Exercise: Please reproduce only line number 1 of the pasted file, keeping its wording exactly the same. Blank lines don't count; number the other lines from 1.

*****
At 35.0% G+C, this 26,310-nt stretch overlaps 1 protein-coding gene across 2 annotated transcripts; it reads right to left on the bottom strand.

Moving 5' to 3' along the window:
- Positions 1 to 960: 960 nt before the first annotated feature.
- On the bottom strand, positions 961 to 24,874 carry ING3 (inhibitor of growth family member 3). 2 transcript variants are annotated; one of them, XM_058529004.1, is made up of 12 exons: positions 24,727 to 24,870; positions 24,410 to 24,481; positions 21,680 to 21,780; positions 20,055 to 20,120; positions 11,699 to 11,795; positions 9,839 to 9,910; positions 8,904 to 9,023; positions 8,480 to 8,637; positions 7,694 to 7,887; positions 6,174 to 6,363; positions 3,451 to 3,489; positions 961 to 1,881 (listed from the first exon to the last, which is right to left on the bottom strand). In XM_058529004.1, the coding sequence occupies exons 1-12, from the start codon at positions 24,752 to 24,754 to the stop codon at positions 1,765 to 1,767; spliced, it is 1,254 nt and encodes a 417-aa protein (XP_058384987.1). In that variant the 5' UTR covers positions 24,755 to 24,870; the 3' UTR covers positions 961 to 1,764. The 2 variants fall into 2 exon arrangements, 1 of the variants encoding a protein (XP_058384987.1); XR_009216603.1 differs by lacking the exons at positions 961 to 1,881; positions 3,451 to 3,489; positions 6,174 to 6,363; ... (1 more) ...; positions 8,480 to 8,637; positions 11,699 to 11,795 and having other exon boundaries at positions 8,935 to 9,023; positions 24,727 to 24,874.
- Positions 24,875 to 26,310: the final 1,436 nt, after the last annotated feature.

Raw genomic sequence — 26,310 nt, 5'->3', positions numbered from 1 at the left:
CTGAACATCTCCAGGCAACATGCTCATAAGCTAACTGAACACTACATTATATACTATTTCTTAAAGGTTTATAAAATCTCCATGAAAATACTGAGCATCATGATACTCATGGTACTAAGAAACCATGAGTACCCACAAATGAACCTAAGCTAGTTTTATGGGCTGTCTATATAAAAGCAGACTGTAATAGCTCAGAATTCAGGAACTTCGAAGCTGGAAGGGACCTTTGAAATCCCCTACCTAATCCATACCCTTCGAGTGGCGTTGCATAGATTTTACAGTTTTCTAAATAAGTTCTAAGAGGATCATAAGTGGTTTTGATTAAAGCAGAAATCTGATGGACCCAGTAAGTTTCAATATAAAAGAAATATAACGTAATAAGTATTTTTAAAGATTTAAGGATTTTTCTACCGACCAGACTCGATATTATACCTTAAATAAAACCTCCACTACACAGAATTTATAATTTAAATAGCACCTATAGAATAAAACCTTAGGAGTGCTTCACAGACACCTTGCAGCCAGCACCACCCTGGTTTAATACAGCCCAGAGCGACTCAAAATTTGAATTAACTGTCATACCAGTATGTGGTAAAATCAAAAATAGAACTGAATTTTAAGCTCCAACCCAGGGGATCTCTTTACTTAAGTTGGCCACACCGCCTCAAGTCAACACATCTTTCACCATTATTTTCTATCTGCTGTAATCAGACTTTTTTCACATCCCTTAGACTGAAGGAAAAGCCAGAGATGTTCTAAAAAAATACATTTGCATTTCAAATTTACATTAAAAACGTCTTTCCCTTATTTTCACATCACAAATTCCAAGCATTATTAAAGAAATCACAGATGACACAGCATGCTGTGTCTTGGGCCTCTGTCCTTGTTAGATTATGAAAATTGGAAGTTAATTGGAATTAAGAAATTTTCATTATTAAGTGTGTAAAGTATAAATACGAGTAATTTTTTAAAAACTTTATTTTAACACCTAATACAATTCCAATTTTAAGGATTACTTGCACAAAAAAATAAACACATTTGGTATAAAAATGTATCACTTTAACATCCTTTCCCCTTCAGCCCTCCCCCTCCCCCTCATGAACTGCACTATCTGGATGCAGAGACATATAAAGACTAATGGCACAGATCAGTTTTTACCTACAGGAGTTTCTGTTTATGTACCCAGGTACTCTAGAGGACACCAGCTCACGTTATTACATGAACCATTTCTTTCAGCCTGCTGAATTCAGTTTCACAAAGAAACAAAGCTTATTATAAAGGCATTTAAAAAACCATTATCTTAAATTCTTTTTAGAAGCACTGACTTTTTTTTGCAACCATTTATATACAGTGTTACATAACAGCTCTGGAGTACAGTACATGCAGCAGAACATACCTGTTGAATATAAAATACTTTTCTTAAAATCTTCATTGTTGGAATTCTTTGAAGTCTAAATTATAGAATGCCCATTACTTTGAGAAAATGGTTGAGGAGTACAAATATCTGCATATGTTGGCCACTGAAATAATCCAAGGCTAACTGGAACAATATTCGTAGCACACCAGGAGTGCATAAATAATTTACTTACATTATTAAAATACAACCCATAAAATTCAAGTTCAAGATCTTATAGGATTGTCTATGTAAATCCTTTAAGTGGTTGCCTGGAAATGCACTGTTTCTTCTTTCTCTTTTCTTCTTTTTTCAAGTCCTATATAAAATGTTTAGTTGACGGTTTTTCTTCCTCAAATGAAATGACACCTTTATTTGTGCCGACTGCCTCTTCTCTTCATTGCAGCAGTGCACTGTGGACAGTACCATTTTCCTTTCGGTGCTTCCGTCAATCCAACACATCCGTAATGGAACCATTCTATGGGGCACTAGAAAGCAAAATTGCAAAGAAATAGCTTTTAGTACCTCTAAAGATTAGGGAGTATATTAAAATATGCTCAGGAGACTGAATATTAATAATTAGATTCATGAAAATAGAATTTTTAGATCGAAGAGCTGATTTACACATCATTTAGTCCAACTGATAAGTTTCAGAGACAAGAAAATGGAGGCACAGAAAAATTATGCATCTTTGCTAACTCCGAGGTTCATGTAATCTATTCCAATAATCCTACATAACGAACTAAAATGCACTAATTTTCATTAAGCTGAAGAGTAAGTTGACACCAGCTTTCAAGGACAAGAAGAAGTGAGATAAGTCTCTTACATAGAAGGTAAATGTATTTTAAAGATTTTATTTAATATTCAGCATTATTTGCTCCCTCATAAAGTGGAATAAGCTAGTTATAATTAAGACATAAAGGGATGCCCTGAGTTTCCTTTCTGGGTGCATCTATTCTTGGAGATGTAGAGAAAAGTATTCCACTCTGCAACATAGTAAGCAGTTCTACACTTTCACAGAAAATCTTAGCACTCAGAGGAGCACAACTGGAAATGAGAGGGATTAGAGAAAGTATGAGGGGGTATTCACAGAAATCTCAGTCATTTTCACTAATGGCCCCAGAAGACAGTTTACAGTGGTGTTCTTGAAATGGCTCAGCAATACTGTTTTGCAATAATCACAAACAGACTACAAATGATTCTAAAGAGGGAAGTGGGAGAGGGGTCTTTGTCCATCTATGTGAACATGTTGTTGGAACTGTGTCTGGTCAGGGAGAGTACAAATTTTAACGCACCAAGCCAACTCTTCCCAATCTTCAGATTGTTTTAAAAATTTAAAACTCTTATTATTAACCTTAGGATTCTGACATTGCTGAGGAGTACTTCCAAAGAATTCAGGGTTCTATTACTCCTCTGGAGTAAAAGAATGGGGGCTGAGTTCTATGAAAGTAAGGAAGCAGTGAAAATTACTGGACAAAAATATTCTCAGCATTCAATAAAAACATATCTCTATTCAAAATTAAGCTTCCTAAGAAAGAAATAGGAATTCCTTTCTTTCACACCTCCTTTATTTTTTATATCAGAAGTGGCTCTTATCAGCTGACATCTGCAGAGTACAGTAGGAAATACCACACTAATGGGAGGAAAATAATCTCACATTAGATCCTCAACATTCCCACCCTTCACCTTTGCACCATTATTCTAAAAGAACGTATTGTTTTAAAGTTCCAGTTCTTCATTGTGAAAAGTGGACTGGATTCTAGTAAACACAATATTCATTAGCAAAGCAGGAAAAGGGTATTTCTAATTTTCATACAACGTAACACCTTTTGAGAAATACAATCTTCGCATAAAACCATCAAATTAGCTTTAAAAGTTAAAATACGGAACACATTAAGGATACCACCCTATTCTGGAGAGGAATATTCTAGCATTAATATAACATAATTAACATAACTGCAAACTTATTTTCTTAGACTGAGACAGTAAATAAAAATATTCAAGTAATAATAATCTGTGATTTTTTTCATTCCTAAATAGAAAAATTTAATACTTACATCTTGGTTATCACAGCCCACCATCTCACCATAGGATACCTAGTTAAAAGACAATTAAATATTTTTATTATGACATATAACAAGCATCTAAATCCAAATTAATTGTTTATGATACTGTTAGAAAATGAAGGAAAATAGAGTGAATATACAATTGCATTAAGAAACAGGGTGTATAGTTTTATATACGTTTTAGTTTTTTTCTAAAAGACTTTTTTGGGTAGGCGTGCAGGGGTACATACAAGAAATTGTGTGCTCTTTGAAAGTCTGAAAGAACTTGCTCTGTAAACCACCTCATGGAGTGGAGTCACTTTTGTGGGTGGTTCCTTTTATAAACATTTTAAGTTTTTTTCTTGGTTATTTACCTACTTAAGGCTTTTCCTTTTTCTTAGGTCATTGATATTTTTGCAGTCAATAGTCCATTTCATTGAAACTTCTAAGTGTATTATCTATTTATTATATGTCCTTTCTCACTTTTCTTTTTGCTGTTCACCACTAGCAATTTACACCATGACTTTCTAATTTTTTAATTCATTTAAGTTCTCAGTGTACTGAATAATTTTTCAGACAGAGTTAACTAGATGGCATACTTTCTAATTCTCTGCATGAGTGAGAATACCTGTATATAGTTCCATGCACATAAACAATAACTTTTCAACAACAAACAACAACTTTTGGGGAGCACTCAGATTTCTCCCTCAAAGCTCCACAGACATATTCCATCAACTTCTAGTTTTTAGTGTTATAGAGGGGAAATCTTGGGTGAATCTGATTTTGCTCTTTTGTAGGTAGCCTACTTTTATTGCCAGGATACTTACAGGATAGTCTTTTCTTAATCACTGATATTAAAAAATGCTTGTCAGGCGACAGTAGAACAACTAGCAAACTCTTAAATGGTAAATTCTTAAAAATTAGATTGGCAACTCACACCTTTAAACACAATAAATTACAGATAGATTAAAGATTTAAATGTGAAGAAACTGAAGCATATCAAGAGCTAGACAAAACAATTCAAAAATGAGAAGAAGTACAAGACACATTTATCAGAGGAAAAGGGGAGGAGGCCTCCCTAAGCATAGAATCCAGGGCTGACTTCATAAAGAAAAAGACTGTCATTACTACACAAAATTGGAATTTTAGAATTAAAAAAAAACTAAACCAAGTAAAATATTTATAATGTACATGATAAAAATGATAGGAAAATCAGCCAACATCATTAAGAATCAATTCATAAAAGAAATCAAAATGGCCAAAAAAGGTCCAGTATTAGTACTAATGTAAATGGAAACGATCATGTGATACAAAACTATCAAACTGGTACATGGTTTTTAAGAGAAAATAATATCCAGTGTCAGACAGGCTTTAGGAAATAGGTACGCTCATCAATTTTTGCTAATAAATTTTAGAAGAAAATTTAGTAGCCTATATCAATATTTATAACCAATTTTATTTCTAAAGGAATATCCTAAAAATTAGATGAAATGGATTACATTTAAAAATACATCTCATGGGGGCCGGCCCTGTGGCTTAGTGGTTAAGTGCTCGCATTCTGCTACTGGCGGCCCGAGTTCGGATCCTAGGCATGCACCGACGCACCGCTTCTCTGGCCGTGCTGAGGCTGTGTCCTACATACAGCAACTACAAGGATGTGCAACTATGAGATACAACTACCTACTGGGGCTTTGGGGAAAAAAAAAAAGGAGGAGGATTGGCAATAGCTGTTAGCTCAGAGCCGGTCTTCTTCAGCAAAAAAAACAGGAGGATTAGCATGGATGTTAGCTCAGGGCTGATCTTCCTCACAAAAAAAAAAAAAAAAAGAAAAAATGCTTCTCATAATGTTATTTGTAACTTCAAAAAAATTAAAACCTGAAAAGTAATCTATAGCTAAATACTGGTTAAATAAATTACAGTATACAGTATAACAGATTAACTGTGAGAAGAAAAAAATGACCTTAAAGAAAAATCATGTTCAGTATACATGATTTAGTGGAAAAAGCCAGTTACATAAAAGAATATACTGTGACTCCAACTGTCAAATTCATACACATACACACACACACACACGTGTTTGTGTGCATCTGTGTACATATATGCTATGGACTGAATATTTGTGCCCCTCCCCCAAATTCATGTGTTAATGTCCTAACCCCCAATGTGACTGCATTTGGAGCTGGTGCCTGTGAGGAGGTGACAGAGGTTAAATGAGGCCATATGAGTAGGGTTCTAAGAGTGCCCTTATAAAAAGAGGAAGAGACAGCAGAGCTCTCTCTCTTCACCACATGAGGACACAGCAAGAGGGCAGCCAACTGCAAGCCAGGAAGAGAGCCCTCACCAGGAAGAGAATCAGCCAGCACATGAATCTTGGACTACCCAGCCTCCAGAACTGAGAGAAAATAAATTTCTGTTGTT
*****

At 35.0% G+C, this 26,310-nt stretch overlaps 1 protein-coding gene across 2 annotated transcripts; it reads right to left on the bottom strand.